Tannin Fingerprinting in Vegetable Tanned Leather by Solid State NMR Spectroscopy and Comparison with Leathers Tanned by Other Processes
Other literature type, Article
Romer, Frederik H.
Underwood, Andrew P.
Senekal, Nadine D.
Bonnet, Susan L.
Duer, Melinda J.
Reid, David G.
Westhuizen, Jan H. Van der
- Publisher: Molecular Diversity Preservation International
polyphenols | chromium | vegetable tannins | Organic chemistry | QD241-441 | aluminium | glutaraldehyde
mesheuropmc: otorhinolaryngologic diseases | technology, industry, and agriculture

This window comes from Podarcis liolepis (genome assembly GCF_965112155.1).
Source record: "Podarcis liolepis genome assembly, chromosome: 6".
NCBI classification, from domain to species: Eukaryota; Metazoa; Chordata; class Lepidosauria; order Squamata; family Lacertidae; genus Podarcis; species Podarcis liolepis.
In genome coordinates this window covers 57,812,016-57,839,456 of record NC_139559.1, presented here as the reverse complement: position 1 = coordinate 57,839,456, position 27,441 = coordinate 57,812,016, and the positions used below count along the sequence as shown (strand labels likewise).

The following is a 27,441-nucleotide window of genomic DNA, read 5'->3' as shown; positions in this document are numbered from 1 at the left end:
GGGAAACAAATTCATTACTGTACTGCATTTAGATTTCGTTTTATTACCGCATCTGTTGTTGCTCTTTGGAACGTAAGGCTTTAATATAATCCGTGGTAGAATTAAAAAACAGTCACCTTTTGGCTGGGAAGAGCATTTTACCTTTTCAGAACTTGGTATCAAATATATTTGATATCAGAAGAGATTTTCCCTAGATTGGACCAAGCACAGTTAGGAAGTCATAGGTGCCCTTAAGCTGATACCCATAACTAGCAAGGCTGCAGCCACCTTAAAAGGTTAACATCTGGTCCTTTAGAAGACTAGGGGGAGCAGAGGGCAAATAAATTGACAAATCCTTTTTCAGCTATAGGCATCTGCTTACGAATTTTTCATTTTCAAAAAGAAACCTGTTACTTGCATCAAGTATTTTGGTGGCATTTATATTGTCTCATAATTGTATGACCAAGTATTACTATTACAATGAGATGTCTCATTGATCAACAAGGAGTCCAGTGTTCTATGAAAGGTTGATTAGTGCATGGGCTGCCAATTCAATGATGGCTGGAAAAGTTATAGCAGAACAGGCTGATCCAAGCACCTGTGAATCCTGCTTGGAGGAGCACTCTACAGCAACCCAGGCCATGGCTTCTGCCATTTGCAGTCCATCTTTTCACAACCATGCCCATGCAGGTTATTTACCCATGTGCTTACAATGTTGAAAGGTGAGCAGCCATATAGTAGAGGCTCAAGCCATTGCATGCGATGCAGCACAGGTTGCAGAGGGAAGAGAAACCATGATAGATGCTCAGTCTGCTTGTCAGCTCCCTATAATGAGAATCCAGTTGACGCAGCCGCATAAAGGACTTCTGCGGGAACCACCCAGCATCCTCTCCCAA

Solid state 13C-NMR spectra of pure tannin powders from four different sources – mimosa, quebracho, chestnut and tara – are readily distinguishable from each other, both in pure commercial powder form, and in leather which they have been used to tan. Groups of signals indicative of the source, and type (condensed vs. hydrolyzable) of tannin used in the manufacture are well resolved in the spectra of the finished leathers. These fingerprints are compared with those arising from leathers tanned with other common tanning agents. Paramagnetic chromium (III) tanning causes widespread but selective disappearance of signals from the spectrum of leather collagen, including resonances from acidic aspartyl and glutamyl residues, likely bound to Cr (III) structures. Aluminium (III) and glutaraldehyde tanning both cause considerable leather collagen signal sharpening suggesting some increase in molecular structural ordering. The 27Al-NMR signal from the former material is consistent with an octahedral coordination by oxygen ligands. Solid state NMR thus provides easily recognisable reagent specific spectral fingerprints of the products of vegetable and some other common tanning processes. Because spectra are related to molecular properties, NMR is potentially a powerful tool in leather process enhancement and quality or provenance assurance.